Trump’s New Tariffs Are Going To Hurt

President Trump's newest tariffs went into effect over the weekend. They're going to hurt.

The start of a new month means a new round of dumb, ill-advised tariffs on Chinese goods from the Trump Administration and they’re going to have a serious impact on the average American family:

It just became 15% more expensive for U.S. companies to import everything from milk to diapers and sports equipment from China.

Tariffs on $112 billion of Chinese goods went into effect Sunday. While some duties have been delayed and some items have been removed from the original list of $300 billion Chinese imports, many everyday grocery items and household staples will still be targeted beginning Sunday, according to an official list that spans 122 pages.

Chinese retaliatory tariffs ranging from 5% to 10% on a portion of $75 billion U.S. goods also are scheduled to go into effect Sunday.

The newest round of tariffs on Chinese goods are consumer-focused and will cost the average American household $1,000 a year, J.P. Morgan estimated.More than 160 industry groups have condemnednew tariffs on China and the escalation of the trade war. Furthermore, over 30% of US companies are blaming tariffs for disappointing second quarter profits, according a Wells Fargo analysis.

Yet, President Donald Trump claimed “badly run and weak companies” are blaming his tariffs on China for difficulties they face

Meanwhile, Ana Swanson at The New York Times notes that the U.S. and China seem to be moving further apart with no clear end in sight:

President Trump’s trade war with China entered new territory on Sunday as his next round of tariffs took effect, changing the rules of trade in ways that have no recent historic precedent and driving the world’s two largest economies further apart.

American tariffs on foreign goods had already climbed higher than any time since the 1960s before Sunday, when the United States imposed a new 15 percent tariff. The levies on food, clothing, lawn mowers and thousands of other “Made in China” products come as the president prepares to tax nearly everything China ships to America. The move will bring average tariffs on Chinese imports to 21.2 percent, up from only 3.1 percent when Mr. Trump came into office, according to data from the Peterson Institute for International Economics.

China has responded by raising barriers to American companies and their products, while easing them for other nations. Trade between the world’s two largest economies has slumped, and China, which had long been America’s biggest trading partner, dropped to third place in the first half of the year, behind Mexico and Canada.

American companies that once believed the trade war would blow over are now scrambling to limit their exposure to China, in some cases shifting production to other countries, like Vietnam, to avoid tariffs that will soon reach as much as 30 percent.

None of this should come as a surprise, of course. Contrary to everything that the President has said, tariffs on imports ultimately end up getting paid for by end-users and consumers. In this case, the fact that the end-user is the American consumer means that higher prices for a whole host of consumer goods just on the eve of the most important period for American retailers of the entire are inevitable. This will likely translate into lower consumer spending in response to the higher prices, and greater pain for a retail industry already facing pressure from competition with online shopping. This could lead to problems for already struggling retailers such as J.C. Penny and Sears, both of whom have been close to the edge of extinction for years now. Other retailers, such as WalMart and Target, will likely be able to withstand the bad winds due to the fact that they’ve both developed relatively robust online shopping divisions.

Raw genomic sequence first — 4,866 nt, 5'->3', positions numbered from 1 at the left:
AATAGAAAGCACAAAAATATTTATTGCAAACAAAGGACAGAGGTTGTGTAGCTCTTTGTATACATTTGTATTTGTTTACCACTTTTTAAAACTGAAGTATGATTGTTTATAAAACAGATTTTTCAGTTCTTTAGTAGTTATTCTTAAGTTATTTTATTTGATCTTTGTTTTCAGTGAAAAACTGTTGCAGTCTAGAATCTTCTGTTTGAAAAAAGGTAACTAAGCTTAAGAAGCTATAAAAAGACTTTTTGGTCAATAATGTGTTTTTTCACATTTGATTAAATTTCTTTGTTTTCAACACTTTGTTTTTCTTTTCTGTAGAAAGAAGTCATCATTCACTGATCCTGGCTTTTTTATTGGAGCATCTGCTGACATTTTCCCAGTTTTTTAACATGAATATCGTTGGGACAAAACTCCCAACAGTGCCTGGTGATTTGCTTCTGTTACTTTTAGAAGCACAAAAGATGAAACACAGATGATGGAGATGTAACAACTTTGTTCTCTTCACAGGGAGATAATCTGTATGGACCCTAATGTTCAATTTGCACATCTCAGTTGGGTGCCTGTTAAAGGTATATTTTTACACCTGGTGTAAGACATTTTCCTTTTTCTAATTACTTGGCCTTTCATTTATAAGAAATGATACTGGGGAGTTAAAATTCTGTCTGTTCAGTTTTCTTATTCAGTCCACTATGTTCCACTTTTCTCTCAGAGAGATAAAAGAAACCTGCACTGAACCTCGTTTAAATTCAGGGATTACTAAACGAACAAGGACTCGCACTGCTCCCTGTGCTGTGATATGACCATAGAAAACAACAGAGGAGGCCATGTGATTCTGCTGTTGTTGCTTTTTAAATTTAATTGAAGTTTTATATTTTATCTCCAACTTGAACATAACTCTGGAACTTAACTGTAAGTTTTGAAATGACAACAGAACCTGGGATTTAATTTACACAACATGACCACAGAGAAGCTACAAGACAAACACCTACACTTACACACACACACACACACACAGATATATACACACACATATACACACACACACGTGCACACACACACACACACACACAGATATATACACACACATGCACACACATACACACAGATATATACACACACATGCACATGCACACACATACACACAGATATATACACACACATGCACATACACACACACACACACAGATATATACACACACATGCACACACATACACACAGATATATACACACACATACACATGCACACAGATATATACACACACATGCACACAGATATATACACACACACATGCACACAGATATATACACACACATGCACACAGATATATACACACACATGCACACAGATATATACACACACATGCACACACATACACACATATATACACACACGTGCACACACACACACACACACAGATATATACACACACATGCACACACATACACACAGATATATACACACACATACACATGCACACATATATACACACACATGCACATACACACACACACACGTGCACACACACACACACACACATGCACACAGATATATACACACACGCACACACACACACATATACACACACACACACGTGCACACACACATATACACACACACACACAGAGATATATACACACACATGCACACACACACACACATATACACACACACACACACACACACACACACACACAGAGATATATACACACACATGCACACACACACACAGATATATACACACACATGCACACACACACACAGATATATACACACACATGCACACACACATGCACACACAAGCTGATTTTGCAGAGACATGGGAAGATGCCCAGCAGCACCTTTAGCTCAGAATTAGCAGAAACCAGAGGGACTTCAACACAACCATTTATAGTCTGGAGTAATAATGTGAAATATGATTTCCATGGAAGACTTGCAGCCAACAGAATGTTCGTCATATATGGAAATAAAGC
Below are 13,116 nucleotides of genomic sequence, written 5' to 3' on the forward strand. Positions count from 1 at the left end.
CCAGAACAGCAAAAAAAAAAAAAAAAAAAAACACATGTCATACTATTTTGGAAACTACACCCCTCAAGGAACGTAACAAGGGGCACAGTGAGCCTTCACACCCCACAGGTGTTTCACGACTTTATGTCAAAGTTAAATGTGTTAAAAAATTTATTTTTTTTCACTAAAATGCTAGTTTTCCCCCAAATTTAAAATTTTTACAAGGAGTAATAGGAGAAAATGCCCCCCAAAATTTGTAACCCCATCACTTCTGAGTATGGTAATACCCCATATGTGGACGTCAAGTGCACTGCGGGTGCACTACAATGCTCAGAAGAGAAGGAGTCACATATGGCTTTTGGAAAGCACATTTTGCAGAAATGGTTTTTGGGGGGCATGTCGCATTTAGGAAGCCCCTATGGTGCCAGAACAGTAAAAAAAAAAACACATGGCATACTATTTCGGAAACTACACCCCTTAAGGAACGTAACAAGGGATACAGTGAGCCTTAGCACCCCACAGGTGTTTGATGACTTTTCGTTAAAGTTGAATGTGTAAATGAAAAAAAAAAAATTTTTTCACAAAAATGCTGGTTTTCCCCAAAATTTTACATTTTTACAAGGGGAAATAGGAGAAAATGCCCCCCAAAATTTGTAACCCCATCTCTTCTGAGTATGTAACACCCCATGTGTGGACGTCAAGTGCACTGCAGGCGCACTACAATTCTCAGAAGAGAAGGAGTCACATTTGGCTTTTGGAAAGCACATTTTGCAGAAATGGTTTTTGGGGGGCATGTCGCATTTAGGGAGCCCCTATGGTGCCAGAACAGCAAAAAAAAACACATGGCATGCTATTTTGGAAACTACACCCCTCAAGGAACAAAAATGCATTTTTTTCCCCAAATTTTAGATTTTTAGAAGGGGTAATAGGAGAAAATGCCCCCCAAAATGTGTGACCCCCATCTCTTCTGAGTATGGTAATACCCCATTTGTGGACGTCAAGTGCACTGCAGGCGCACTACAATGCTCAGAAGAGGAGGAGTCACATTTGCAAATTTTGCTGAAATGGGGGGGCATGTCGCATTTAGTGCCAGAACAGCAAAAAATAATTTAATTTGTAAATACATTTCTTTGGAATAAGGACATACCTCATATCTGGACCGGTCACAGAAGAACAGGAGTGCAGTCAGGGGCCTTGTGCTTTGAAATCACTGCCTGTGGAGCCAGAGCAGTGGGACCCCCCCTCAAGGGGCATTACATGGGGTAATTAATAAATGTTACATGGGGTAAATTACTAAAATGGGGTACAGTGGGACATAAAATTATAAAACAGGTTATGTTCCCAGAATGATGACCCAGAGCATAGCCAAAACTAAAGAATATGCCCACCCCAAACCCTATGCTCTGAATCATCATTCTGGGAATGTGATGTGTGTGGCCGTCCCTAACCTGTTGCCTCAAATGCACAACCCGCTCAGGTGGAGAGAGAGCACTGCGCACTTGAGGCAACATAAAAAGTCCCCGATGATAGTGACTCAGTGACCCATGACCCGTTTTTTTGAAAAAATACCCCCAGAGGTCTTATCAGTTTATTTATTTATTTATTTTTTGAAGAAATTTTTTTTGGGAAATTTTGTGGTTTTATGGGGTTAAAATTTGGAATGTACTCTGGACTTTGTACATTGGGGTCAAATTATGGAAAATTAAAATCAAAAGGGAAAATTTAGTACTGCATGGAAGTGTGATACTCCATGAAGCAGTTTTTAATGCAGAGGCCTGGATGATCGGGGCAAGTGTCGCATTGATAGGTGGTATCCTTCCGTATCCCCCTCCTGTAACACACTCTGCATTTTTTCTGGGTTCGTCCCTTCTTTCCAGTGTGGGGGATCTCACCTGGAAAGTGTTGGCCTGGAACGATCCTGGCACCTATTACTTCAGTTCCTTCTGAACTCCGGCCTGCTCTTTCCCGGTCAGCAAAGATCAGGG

These new tariffs, if they are imposed, are likely to have an even bigger impact on consumers than previous rounds of tariffs have. In part, this is because previous tariffs have largely tried to avoid increasing the prices of consumer goods in ways that would make it noticeable. To a large degree, though, we’ve run out of ways to avoid placing tariffs on consumer goods and so here we are. This is why retailers are warning the Administration that these latest round of tariffs would result in higher consumer prices and layoffs in the retail industry. Additionally, the fact that these tariffs, which could rise to as high as 25% according to reports, would go into effect as the economy is shifting toward the holiday shopping season could mean that the impact on the economy is even more widespread than forecast.

The President is fond of saying that  “trade wars are good and easy to win,” As we’ve seen, the fact is that they are bad and everyone loses.

FILED UNDER: Economics and Business, International Trade, US Politics, , , , , , , , , ,
Doug Mataconis
About Doug Mataconis
Doug Mataconis held a B.A. in Political Science from Rutgers University and J.D. from George Mason University School of Law. He joined the staff of OTB in May 2010 and contributed a staggering 16,483 posts before his retirement in January 2020. He passed far too young in July 2021.


  1. Kathy says:

    Dennison’s gone from declaring war to claiming the German, I’m sorry, American companies are unworthy of him in record time.

    I wonder if he owns a bunker among his many properties.

  2. Teve says:

    Last week I heard someone say “there are actually a huge number of farmers who are pissed at the Trump administration, but Fox won’t talk about it and so the Trump administration doesn’t know about it.” I wonder if that is true.

  3. Slugger says:

    Can someone explain trade to me? Look at the two following scenarios: